The factory is reportedly valued at 30 million and the surrounding territory at $180 million, and apparently has no current business. There was an interesting possibility a couple of years ago of India doing business with Dastan, but that seems to have come to naught. Maybe with a new owner that possibility could arise again?
Kyrgyzstan’s intelligence service has declared that it has foiled a terror plot with links reaching into Syria, which allegedly provided a training ground for three suspects now under arrest.
The State National Security Committee (known by its Russian acronym, GKNB) said in a statement on September 16 that it detained the three – two citizens of Kyrgyzstan and one of neighboring Kazakhstan – in late August in the southern city of Osh. The GKNB pointed out, with its typical dearth of detail, that the arrests happened in the run-up to a summit of the Shanghai Cooperation Organization in Bishkek on September 13, but did not say why it is only now revealing the plot.
The GKNB said the three are members of Islamic Jihad Union (IJU), which is listed as a terrorist organization by the US government. The group was sent from Syria, where it had been fighting on the side of the rebels in the civil war, to Kyrgyzstan to commit “acts of sabotage and terrorism” in Bishkek and Osh, the GKNB said.
Two of the suspects were named by media as Sardor Rakhmonov and Mazhit Abdullayev, originally of Osh. The citizen of Kazakhstan – who has not been identified – has testified that the three trained in a militant camp in Syria, Tengri News reported, quoting the GKNB’s press service.
Chinese President Xi Jinping, who has opened his wallet to the tune of tens of billions of dollars on his four-nation tour of Central Asia this month, didn’t run out of money before he arrived in Kyrgyzstan. Beijing has offered Bishkek a much-needed cash infusion reportedly totaling about $3 billion.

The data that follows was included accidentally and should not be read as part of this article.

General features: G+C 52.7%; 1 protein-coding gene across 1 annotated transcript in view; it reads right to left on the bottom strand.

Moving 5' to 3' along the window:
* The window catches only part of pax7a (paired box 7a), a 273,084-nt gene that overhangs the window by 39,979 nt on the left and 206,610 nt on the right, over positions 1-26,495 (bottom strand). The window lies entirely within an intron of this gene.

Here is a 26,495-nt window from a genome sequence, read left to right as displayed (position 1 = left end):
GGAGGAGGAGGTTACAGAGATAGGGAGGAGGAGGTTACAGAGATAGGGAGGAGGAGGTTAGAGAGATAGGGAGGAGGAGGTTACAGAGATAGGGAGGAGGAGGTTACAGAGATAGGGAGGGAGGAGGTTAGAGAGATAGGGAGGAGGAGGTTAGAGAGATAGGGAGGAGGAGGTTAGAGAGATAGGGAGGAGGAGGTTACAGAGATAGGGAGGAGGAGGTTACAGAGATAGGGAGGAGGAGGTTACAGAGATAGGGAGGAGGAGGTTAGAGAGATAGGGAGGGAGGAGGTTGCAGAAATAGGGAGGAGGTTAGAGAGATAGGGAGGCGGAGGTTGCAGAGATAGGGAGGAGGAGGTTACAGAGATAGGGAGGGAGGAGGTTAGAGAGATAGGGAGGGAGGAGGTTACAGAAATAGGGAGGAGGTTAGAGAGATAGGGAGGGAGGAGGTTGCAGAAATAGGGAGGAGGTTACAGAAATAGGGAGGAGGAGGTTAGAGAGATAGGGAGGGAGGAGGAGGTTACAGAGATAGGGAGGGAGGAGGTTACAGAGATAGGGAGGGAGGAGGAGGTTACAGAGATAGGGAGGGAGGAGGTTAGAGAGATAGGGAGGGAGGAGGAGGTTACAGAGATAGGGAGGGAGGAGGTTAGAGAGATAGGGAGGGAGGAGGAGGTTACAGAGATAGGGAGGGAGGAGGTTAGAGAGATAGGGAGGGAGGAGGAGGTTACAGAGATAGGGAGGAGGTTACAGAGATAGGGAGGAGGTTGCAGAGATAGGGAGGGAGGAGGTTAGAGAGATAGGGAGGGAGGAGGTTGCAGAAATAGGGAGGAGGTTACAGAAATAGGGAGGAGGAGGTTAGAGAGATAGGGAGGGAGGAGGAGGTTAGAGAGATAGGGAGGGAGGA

During his trip, Xi helped inaugurate the world’s second-biggest natural gas field, in Turkmenistan, which will help triple China’s imports from what is already its largest foreign supplier. In Kazakhstan, he reportedly signed energy deals worth $30 billion. In Uzbekistan, AFP reported $15 billion in vague energy and mining deals.
In resource-poor Kyrgyzstan, Economics Minister Temir Sariev said Beijing’s credits and investments would total $3 billion. About half will be used to build a 225-kilometer pipeline across the country for the Turkmen gas, from which Kyrgyzstan will eventually receive transit fees.
The package announced on September 11 includes a loan to build a new highway connecting Kyrgyzstan’s north and south, KyrTAG reports, citing Sariev, a $400 million loan to modernize the ailing Bishkek heating plant, and $400 million toward a long-delayed Chinese-built oil refinery. There’s even a promise to open a hospital specializing in Chinese medicine.
Kyrgyzstan’s largest investor has announced a tentative deal that would end months of gridlock over one of the country’s most valuable assets.
In a statement posted on its website September 9, Toronto-based Centerra Gold said
it had entered a “non-binding memorandum of understanding” with Bishkek that would see the Kyrgyz government trade its 32.7 percent interest in Centerra, plus $100 million in future profits, for a 50 percent stake in a joint venture that would own and operate the Kumtor gold mine. Kumtor, which has yielded about 270 tons of gold since 1997, is Centerra’s most productive mine.
In February, Kyrgyzstan’s parliament passed a resolution that required the government to negotiate a more lucrative deal with Centerra or unilaterally revoke the 2009 operating agreement. That resolution came on the back of efforts by some opposition figures to nationalize the mine.